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Ladies, make yourself irresistible to men!

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January 02, 2009

It's a time for fresh starts now that 2009 has arrived and as part of a relationship series to ensure you're lucky in love this year, we bring you an excerpt from Make Every Man Want You by Marie Forleo. As the title suggests, the book is a ladies' guide to dating and creating a favourable impression with the opposite sex.

Presented below is a section from Chapter 2, The Five Truths That Every Irresistible Woman Needs to Know.

Truth 4
Men Are As-Is Merchandise, or
Love 'em or Leave 'em, Baby!

Have you ever found yourself dating a man and thinking, "He'd be perfect if only he were more affectionate, less controlling, more communicative, less self-absorbed, younger, older, wealthier, more A, less B...?" Chances are, if you've ever dated anyone, you have had these thoughts. Fix-him thinking is rampant in our society and plays a big part in many unhappy relationships. It may also be a mindset that's keeping you single.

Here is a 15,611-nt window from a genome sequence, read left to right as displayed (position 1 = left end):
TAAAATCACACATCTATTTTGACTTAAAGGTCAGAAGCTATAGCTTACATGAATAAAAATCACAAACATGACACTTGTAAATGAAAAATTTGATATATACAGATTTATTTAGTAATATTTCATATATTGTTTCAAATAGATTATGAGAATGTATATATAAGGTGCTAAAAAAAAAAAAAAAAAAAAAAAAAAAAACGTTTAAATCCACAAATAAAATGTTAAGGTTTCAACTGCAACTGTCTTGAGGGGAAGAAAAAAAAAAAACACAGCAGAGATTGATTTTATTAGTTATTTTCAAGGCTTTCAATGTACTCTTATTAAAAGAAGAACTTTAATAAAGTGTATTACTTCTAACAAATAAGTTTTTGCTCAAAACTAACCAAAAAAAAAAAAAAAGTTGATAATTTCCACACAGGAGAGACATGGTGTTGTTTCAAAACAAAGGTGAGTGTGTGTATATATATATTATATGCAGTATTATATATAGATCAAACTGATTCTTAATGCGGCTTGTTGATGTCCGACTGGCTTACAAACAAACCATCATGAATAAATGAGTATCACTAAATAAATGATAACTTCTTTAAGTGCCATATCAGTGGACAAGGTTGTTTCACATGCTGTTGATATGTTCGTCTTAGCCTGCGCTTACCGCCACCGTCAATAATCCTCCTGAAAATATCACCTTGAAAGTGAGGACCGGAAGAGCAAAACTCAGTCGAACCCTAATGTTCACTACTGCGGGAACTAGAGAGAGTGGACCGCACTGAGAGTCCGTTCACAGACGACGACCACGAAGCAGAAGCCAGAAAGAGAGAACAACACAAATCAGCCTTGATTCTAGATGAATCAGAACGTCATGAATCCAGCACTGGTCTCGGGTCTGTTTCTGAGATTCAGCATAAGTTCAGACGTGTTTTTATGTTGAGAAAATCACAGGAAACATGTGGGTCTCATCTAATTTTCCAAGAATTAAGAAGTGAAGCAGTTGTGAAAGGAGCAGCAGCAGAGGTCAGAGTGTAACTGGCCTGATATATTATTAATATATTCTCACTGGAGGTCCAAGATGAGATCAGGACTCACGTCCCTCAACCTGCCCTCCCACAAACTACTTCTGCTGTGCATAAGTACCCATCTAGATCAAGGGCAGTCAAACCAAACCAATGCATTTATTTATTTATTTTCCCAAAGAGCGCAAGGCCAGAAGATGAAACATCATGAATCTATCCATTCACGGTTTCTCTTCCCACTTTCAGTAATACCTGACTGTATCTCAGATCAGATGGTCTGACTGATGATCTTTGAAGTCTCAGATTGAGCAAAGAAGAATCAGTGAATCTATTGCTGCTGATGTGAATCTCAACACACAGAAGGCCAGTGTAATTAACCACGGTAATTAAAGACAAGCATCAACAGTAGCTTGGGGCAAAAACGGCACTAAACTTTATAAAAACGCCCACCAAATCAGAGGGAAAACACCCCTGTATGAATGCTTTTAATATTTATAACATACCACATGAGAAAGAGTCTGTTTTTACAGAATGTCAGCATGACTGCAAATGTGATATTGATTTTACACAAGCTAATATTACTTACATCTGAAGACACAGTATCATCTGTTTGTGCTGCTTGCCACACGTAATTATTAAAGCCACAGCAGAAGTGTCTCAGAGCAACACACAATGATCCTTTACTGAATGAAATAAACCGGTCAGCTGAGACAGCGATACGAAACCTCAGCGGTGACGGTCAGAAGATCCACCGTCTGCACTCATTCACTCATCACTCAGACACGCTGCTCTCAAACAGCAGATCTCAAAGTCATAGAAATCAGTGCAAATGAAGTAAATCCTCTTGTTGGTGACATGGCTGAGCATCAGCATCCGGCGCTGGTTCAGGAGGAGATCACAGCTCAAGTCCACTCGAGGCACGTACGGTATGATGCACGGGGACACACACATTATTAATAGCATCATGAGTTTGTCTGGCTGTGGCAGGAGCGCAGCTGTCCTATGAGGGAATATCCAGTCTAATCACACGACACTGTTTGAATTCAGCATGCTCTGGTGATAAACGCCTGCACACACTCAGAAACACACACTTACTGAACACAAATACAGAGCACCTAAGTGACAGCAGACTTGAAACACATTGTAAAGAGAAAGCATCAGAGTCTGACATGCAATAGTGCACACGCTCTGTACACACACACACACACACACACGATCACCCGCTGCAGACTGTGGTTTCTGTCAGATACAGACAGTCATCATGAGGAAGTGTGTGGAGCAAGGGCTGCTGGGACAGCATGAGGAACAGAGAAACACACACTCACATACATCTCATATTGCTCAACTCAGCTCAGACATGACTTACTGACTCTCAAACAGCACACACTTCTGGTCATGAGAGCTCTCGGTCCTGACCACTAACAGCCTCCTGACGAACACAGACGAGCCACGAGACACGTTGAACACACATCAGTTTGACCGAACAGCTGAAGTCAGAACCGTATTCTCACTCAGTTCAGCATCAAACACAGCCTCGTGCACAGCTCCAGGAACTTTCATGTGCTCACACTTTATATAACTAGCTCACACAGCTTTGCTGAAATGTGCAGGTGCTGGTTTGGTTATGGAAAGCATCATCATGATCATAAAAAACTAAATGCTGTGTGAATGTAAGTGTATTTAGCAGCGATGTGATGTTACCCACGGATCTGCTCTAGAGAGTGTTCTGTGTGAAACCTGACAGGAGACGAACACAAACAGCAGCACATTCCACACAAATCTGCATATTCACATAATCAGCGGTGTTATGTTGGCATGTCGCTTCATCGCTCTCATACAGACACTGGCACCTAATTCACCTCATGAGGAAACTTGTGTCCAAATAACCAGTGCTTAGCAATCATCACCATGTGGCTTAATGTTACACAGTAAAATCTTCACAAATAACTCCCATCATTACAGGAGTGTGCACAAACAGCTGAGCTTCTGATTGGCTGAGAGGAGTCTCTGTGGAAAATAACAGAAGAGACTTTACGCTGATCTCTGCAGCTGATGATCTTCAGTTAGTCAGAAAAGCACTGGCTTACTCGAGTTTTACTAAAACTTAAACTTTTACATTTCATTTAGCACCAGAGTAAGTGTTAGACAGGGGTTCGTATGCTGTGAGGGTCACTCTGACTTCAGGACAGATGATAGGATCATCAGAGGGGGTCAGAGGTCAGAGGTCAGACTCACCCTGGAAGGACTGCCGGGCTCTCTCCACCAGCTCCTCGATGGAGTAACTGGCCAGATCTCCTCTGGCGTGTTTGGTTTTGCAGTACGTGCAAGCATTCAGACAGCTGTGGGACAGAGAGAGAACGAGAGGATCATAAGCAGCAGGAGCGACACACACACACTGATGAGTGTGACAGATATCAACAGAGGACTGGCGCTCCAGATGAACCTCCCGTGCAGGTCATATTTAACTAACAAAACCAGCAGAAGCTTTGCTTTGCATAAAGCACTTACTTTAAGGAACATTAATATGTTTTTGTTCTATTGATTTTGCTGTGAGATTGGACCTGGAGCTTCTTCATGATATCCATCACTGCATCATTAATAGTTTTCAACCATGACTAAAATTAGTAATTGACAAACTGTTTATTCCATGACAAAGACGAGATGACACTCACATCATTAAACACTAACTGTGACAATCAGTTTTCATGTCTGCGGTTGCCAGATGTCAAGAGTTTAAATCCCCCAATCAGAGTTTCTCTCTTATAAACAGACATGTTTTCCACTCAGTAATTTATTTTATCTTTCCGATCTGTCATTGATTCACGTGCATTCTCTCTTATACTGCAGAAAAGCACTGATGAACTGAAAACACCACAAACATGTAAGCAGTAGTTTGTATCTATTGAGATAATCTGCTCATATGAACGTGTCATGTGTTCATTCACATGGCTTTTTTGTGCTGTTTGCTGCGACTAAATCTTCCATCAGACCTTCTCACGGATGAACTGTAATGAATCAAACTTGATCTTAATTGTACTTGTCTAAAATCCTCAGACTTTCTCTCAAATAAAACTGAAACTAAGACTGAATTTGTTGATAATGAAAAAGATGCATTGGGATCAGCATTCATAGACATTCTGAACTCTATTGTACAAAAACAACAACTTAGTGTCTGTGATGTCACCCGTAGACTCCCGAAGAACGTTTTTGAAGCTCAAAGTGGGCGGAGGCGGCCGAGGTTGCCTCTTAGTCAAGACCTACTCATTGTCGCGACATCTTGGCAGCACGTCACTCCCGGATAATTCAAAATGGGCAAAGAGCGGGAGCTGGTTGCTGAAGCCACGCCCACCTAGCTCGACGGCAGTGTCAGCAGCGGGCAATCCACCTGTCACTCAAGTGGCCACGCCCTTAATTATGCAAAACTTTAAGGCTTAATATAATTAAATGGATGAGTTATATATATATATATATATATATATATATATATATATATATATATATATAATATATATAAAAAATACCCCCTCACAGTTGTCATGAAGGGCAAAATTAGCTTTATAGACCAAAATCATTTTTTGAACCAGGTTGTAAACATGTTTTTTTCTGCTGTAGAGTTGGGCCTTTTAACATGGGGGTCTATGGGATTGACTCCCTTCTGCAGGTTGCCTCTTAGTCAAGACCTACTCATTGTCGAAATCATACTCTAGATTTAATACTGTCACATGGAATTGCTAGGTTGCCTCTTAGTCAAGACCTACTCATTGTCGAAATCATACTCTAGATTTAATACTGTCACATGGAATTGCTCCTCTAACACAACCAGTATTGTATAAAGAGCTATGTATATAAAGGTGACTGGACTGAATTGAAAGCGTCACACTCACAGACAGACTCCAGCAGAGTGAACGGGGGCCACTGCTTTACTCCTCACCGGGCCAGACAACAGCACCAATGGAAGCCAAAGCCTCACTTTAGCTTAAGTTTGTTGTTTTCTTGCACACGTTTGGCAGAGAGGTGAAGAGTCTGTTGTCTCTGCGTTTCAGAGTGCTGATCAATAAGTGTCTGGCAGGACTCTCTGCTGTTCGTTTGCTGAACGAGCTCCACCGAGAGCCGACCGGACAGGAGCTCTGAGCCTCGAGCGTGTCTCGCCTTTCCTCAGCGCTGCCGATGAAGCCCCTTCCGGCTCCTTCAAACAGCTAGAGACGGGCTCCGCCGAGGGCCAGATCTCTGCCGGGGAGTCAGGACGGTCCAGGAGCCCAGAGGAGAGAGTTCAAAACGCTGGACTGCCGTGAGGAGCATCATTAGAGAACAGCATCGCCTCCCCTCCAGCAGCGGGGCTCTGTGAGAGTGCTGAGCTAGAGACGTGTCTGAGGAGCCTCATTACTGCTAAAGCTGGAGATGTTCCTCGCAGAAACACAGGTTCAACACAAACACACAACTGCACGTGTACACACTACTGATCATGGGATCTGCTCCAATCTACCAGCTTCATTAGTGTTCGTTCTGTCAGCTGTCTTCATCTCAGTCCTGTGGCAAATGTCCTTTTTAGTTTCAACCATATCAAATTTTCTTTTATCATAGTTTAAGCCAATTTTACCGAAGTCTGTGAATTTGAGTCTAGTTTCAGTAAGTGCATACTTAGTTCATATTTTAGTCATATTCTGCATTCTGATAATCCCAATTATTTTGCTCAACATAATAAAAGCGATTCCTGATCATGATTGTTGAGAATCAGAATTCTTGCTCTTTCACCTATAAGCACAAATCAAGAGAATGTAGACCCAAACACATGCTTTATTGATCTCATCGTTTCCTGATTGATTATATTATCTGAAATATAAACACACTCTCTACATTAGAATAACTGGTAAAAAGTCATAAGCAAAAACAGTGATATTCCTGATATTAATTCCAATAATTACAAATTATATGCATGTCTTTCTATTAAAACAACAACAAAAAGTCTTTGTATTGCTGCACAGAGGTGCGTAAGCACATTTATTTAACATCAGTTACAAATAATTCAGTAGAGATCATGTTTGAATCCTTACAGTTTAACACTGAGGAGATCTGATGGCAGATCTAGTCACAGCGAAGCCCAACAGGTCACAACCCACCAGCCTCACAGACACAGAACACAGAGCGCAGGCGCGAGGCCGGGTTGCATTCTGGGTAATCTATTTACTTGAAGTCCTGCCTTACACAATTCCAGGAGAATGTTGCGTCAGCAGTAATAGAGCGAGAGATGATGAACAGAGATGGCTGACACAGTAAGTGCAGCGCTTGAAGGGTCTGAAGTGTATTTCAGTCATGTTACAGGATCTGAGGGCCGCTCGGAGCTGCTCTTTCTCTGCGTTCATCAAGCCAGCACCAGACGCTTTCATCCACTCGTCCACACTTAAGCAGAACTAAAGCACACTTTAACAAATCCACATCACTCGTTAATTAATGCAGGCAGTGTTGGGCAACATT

Psst. Here's another secret: men don't want to be changed or improved.

Think about it. Would you feel attracted to a man who constantly tried to change or improve you? Someone who told you to lose a little weight? Wanted you to do a little less talking and more cooking and cleaning? Didn't think so. You've got to give up trying to make him be different than he is if you want to be irresistible. In fact, much of your 'wishing he'd be different' keeps him staying exactly the same. (Remember, what we resist persists.)